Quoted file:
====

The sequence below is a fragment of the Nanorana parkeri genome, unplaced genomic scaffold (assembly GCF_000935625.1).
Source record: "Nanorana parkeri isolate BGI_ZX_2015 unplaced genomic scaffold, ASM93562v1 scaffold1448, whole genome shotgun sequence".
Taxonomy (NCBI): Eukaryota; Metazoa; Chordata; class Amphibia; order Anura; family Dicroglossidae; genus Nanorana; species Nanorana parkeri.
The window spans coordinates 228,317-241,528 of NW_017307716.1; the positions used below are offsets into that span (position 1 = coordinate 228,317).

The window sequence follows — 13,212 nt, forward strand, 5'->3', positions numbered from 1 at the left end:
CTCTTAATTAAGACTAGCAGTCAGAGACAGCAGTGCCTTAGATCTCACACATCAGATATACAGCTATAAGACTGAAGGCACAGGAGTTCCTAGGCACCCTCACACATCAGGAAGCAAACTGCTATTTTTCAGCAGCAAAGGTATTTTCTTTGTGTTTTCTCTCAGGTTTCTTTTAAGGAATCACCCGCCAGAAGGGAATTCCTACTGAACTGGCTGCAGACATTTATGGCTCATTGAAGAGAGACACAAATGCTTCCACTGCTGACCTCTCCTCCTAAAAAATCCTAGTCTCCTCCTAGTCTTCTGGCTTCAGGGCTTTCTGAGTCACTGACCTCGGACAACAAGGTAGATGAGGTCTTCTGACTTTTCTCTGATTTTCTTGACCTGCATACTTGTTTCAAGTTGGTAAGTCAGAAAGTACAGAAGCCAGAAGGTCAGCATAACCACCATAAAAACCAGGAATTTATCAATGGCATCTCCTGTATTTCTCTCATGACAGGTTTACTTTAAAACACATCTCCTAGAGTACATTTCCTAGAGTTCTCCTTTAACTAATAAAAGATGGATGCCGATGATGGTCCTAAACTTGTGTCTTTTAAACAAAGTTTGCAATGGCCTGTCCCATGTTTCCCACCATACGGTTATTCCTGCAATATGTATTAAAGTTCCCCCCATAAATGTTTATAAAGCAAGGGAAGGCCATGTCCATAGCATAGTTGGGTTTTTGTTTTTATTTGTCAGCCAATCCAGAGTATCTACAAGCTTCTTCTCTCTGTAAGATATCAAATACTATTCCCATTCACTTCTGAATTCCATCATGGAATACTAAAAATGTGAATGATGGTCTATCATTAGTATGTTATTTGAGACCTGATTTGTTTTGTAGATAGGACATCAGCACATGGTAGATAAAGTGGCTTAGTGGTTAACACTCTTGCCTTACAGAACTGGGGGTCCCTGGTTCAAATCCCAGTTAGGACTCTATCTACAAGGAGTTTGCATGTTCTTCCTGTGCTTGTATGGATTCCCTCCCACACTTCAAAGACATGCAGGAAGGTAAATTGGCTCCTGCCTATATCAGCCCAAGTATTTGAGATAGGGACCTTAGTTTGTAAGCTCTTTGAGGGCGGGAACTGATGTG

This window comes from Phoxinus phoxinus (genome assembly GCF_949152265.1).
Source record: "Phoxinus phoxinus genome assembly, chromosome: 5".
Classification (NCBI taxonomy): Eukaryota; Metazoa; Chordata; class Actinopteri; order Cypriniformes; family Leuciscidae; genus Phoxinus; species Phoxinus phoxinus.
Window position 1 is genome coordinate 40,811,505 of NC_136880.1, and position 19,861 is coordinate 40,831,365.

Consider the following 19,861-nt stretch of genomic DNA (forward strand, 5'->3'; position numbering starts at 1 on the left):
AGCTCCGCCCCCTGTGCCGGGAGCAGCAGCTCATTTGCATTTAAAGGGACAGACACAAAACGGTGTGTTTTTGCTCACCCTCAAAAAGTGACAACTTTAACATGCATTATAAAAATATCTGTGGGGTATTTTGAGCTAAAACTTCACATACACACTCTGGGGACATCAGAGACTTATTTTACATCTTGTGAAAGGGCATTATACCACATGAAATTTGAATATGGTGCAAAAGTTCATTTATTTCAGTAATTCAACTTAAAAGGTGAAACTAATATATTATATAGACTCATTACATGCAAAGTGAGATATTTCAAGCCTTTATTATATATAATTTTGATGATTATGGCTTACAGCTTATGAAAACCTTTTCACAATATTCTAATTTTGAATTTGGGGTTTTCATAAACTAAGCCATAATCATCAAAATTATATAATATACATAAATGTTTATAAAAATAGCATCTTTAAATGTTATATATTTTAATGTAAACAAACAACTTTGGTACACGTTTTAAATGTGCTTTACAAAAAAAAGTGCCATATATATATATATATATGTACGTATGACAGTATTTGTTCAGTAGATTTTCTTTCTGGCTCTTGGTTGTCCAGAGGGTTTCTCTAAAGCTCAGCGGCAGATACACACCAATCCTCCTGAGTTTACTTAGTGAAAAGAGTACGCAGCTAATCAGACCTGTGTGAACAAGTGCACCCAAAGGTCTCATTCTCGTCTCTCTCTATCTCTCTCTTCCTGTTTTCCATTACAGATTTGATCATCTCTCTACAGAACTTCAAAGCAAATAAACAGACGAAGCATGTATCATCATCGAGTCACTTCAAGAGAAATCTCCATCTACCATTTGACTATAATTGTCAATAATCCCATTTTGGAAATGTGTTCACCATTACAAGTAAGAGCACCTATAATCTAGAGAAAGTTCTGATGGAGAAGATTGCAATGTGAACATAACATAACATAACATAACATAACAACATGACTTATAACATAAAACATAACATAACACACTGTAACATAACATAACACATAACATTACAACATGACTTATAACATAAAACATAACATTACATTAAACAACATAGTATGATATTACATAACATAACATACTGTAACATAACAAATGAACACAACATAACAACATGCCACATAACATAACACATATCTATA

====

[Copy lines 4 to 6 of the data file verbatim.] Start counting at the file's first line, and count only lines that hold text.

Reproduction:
The window spans coordinates 228,317-241,528 of NW_017307716.1; the positions used below are offsets into that span (position 1 = coordinate 228,317).

The window sequence follows — 13,212 nt, forward strand, 5'->3', positions numbered from 1 at the left end:
CTCTTAATTAAGACTAGCAGTCAGAGACAGCAGTGCCTTAGATCTCACACATCAGATATACAGCTATAAGACTGAAGGCACAGGAGTTCCTAGGCACCCTCACACATCAGGAAGCAAACTGCTATTTTTCAGCAGCAAAGGTATTTTCTTTGTGTTTTCTCTCAGGTTTCTTTTAAGGAATCACCCGCCAGAAGGGAATTCCTACTGAACTGGCTGCAGACATTTATGGCTCATTGAAGAGAGACACAAATGCTTCCACTGCTGACCTCTCCTCCTAAAAAATCCTAGTCTCCTCCTAGTCTTCTGGCTTCAGGGCTTTCTGAGTCACTGACCTCGGACAACAAGGTAGATGAGGTCTTCTGACTTTTCTCTGATTTTCTTGACCTGCATACTTGTTTCAAGTTGGTAAGTCAGAAAGTACAGAAGCCAGAAGGTCAGCATAACCACCATAAAAACCAGGAATTTATCAATGGCATCTCCTGTATTTCTCTCATGACAGGTTTACTTTAAAACACATCTCCTAGAGTACATTTCCTAGAGTTCTCCTTTAACTAATAAAAGATGGATGCCGATGATGGTCCTAAACTTGTGTCTTTTAAACAAAGTTTGCAATGGCCTGTCCCATGTTTCCCACCATACGGTTATTCCTGCAATATGTATTAAAGTTCCCCCCATAAATGTTTATAAAGCAAGGGAAGGCCATGTCCATAGCATAGTTGGGTTTTTGTTTTTATTTGTCAGCCAATCCAGAGTATCTACAAGCTTCTTCTCTCTGTAAGATATCAAATACTATTCCCATTCACTTCTGAATTCCATCATGGAATACTAAAAATGTGAATGATGGTCTATCATTAGTATGTTATTTGAGACCTGATTTGTTTTGTAGATAGGACATCAGCACATGGTAGATAAAGTGGCTTAGTGGTTAACACTCTTGCCTTACAGAACTGGGGGTCCCTGGTTCAAATCCCAGTTAGGACTCTATCTACAAGGAGTTTGCATGTTCTTCCTGTGCTTGTATGGATTCCCTCCCACACTTCAAAGACATGCAGGAAGGTAAATTGGCTCCTGCCTATATCAGCCCAAGTATTTGAGATAGGGACCTTAGTTTGTAAGCTCTTTGAGGGCGGGAACTGATGTG